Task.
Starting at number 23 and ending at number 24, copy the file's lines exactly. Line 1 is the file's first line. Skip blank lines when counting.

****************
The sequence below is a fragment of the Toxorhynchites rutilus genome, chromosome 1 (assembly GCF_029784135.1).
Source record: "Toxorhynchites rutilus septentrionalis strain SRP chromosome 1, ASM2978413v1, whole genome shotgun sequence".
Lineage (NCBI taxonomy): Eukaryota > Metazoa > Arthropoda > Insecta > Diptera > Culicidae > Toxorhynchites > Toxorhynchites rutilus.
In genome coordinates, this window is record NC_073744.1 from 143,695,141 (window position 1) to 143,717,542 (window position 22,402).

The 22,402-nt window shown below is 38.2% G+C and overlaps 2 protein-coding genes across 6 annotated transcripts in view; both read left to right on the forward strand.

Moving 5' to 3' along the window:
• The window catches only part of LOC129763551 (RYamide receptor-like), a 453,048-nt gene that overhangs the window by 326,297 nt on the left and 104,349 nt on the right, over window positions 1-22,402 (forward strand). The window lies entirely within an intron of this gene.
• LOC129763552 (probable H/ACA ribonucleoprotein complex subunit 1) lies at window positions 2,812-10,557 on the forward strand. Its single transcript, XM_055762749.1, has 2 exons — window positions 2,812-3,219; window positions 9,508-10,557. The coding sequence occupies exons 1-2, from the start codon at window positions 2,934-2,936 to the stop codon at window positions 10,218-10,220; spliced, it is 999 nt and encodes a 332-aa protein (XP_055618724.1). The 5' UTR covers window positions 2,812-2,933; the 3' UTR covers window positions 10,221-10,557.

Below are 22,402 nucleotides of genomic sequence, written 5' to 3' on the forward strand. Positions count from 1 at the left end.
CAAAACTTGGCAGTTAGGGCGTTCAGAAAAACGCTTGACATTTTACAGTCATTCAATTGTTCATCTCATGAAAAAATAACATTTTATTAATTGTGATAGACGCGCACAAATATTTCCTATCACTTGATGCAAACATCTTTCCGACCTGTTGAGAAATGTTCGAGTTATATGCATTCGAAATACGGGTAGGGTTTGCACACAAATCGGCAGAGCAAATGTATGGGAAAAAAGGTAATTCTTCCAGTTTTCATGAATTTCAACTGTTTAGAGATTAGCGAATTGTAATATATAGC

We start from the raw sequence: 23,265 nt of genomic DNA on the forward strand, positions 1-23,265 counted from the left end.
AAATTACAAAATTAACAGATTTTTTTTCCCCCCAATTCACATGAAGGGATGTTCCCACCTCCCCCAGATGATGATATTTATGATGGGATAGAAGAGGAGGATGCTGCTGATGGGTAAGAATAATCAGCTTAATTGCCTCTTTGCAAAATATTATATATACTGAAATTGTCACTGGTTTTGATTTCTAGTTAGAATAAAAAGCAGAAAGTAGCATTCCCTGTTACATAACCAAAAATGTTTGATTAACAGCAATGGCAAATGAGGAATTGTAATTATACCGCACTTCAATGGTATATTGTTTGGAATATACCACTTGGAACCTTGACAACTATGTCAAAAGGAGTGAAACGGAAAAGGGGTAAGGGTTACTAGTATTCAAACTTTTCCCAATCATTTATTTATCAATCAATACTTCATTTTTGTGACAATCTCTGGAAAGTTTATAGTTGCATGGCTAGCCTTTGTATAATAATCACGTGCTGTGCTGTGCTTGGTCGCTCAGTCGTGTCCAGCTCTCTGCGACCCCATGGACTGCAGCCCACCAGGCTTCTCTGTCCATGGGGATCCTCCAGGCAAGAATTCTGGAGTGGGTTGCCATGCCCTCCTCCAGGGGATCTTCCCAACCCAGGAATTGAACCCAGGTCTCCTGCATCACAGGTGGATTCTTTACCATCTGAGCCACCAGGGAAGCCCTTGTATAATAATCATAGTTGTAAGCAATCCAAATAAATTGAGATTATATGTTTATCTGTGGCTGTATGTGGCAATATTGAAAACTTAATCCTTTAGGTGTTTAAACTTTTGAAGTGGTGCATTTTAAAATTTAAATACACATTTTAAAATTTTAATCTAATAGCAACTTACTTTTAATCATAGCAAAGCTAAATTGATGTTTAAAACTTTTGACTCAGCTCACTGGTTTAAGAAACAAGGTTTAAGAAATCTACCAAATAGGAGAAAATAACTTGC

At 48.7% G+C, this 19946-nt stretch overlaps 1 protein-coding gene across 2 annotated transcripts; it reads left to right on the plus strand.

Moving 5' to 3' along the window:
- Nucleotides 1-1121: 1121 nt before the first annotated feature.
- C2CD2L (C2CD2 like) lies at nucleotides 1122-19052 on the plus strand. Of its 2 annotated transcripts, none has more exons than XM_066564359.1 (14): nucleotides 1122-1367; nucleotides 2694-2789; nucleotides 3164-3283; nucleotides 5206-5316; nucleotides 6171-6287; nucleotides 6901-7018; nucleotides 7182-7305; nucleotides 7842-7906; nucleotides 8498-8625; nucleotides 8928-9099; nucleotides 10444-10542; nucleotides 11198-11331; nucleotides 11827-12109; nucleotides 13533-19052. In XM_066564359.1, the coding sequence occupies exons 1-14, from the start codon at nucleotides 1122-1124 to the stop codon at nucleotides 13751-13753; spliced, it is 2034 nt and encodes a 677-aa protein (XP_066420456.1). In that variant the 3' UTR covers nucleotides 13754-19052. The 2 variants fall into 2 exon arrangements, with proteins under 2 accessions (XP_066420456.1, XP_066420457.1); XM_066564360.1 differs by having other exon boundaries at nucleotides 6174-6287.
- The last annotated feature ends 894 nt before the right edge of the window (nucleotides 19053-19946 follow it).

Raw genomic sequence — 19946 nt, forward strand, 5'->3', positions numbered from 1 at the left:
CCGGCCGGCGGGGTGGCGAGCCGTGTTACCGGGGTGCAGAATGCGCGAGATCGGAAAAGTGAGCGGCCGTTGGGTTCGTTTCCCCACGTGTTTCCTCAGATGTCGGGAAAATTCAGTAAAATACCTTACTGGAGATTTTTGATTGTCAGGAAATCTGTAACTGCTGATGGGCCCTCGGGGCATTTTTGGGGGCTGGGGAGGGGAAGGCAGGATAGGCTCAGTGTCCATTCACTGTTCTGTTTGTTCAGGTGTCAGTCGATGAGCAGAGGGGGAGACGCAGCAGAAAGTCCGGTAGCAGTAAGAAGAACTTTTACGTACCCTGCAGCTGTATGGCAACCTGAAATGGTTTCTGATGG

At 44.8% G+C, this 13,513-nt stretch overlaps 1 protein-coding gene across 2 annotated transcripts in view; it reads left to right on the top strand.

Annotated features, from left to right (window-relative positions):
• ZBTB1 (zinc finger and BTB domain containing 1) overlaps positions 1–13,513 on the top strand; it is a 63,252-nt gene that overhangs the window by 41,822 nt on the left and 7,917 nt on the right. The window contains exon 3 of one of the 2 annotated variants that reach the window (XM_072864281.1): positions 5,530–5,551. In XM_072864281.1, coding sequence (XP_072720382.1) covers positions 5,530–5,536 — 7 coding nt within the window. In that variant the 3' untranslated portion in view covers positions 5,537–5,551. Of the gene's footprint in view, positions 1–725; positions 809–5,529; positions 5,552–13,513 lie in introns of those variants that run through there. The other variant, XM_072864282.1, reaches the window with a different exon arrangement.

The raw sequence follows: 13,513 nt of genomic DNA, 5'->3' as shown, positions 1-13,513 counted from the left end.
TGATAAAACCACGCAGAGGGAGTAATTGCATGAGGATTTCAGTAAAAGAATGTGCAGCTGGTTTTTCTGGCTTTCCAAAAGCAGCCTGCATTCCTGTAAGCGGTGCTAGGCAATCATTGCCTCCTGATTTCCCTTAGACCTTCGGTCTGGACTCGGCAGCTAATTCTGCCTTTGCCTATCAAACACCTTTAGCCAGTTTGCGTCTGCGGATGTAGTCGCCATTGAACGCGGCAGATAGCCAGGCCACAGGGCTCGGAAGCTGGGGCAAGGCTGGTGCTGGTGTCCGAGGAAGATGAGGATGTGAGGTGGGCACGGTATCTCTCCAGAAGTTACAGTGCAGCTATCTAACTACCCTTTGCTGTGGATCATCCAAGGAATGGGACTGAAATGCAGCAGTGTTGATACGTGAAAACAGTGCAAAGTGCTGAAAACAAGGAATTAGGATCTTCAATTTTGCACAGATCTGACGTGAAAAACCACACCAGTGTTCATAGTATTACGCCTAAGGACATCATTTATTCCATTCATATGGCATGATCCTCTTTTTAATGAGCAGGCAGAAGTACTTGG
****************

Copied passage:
The raw sequence follows: 13,513 nt of genomic DNA, 5'->3' as shown, positions 1-13,513 counted from the left end.
TGATAAAACCACGCAGAGGGAGTAATTGCATGAGGATTTCAGTAAAAGAATGTGCAGCTGGTTTTTCTGGCTTTCCAAAAGCAGCCTGCATTCCTGTAAGCGGTGCTAGGCAATCATTGCCTCCTGATTTCCCTTAGACCTTCGGTCTGGACTCGGCAGCTAATTCTGCCTTTGCCTATCAAACACCTTTAGCCAGTTTGCGTCTGCGGATGTAGTCGCCATTGAACGCGGCAGATAGCCAGGCCACAGGGCTCGGAAGCTGGGGCAAGGCTGGTGCTGGTGTCCGAGGAAGATGAGGATGTGAGGTGGGCACGGTATCTCTCCAGAAGTTACAGTGCAGCTATCTAACTACCCTTTGCTGTGGATCATCCAAGGAATGGGACTGAAATGCAGCAGTGTTGATACGTGAAAACAGTGCAAAGTGCTGAAAACAAGGAATTAGGATCTTCAATTTTGCACAGATCTGACGTGAAAAACCACACCAGTGTTCATAGTATTACGCCTAAGGACATCATTTATTCCATTCATATGGCATGATCCTCTTTTTAATGAGCAGGCAGAAGTACTTGG